JIA-Inc has been successfully established on the international scene for a few years now. During that time JIA-Inc has carved out a niche for itself with its special mix of Chinese and foreign designed home ware. Nicely Made in China (NMiC) wanted to know more about the Hong Kong based brand, and what makes president and founder Christopher Lin tick.
Christopher, how did you start JIA-Inc?
I worked with leading European home ware brands for almost 2 decades and I sensed there was a niche in that market there. As family structures shift, the traditional and formal meals are not happening as often as they used to. Young professionals, but also young-at-heart seniors, now want something different – something that fits their current lifestyle – not mass-produced but with a touch of uniqueness. That’s how the idea of JIA-Inc came to me. As a Chinese person, (Christopher was born in Taiwan) I like to use my culture as my base. I offer customers something new within a Chinese cultural context. As for the name of the brand, the word ‘JIA’ means home in Chinese.
You hire both foreign and Chinese designers – can you give some insight to this approach?
‘Across boundaries’ is one of the brand’s key aspects. It is beautiful to have exchange and fusion between Asian material, dining habits and mindsets with Western design methodology and lifestyles. With the old distinctions fast disappearing thanks to new means of communication and travel, mindsets in Asia and Western societies are not that different anymore. But it’s still nice to be able to offer an alternative for home ware items, which can be understood in different markets.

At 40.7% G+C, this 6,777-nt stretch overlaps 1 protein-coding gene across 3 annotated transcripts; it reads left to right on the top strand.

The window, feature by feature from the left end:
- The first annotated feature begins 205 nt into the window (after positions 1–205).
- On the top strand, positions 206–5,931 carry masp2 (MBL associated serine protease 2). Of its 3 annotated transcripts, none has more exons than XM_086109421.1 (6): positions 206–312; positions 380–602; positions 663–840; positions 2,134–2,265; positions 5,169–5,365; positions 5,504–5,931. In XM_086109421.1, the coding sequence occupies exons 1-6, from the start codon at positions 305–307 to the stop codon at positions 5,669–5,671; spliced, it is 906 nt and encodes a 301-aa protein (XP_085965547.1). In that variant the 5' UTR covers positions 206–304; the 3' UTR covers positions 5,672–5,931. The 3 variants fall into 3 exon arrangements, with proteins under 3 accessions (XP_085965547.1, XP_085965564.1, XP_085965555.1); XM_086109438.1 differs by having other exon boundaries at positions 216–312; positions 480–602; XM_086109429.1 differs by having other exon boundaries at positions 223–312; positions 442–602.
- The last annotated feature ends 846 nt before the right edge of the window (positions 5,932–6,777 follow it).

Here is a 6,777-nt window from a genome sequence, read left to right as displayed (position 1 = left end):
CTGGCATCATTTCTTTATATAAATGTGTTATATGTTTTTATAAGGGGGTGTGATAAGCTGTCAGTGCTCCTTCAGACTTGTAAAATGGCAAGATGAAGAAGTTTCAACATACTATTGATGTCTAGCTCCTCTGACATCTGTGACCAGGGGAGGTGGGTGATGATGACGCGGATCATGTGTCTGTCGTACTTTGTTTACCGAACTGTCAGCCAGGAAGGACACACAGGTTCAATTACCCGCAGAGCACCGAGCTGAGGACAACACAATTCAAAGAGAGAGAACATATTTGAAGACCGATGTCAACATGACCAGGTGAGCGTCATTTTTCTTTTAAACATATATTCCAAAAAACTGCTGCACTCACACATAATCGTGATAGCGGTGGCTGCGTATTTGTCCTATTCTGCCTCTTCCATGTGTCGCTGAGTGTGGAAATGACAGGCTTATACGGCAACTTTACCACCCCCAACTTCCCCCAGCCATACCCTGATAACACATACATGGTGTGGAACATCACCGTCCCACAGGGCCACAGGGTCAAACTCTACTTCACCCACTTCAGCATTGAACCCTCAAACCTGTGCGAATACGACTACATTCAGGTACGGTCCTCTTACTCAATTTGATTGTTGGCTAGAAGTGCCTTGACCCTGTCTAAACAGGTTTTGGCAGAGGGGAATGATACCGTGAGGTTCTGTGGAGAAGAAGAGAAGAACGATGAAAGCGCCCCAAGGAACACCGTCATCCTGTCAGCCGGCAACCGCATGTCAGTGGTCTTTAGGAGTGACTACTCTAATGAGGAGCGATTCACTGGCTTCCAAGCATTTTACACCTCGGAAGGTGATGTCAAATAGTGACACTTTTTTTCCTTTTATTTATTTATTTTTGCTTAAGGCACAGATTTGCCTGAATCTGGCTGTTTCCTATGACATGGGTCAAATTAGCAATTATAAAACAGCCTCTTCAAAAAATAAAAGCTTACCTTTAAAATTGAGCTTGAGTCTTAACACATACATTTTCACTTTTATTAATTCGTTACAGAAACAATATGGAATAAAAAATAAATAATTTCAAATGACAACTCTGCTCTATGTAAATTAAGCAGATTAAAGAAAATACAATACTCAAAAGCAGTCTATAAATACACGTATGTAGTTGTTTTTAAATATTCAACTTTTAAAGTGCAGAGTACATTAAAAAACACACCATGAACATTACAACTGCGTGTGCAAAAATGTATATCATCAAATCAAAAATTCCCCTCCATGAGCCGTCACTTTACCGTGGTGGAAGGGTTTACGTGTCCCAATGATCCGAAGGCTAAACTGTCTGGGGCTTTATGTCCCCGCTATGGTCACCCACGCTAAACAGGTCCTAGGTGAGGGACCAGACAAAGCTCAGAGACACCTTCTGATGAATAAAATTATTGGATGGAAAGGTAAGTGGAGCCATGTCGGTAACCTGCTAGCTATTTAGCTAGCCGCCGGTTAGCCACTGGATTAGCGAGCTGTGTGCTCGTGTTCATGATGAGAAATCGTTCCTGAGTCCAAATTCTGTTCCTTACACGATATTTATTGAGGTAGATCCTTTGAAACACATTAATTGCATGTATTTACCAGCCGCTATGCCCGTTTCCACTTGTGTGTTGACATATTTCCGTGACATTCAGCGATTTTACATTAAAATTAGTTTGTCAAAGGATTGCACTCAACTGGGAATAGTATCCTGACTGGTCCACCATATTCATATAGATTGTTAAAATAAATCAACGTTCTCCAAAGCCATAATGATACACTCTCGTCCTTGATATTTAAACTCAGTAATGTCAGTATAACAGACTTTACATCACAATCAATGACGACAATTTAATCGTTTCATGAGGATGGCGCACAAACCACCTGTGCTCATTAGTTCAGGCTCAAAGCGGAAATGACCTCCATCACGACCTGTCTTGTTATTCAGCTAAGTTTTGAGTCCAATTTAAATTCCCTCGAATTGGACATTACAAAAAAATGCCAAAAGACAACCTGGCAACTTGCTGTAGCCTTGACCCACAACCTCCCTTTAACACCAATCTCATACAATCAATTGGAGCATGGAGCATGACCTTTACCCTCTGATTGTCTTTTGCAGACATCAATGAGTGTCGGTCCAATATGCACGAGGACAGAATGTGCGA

How do you select designers?
We select designers who have similar design beliefs to us. We also make contacts through international trade shows in Paris and Frankfurt.
Can you give us the names of the designers who collaborate with JIA-Inc?
We like to work with Scottish-born Nicol Boyd and Tomas Rosén from Sweden, who have opened their own studio « Office for Product Design » here in Hong Kong. We also work with Chinese designers such as Professor Chang Yong-Ho from Beijing and Kate Chung from Taiwan.
Given your presence in many countries, do you find that different products succeed in different markets?
Yes, to some extent our product assortment varies from country to country, but, luckily, most of our products seem to be well accepted across the different markets.
Do you see rising production costs becoming an issue, despite that persistent expectation that Chinese products have to be cheap?
Yes – this is inevitable as more and more Chinese factories continue to improve the quality and service they offer.
Are you thinking of expanding your range of products beyond the kitchen and the dining room?
Our prime focus will remain on dining tableware and some additional cookware items, as eating is such a big part of Chinese culture. However, we don’t intend to limit our collections to just kitchenware.
How many collections do you produce every year? How often do you add products to your existing range?
The product lines continue to grow. We try to show 5-8 product lines (20-40 new items) each year at the trade fairs.
Can you give Nicely Made in China a peek into your next collection?
Our new collection will be centered on Chinese culture. We are currently cooperating with the National Palace Museum in Taipei and hope to convert a traditional Emperor’s piece for use in modern daily life.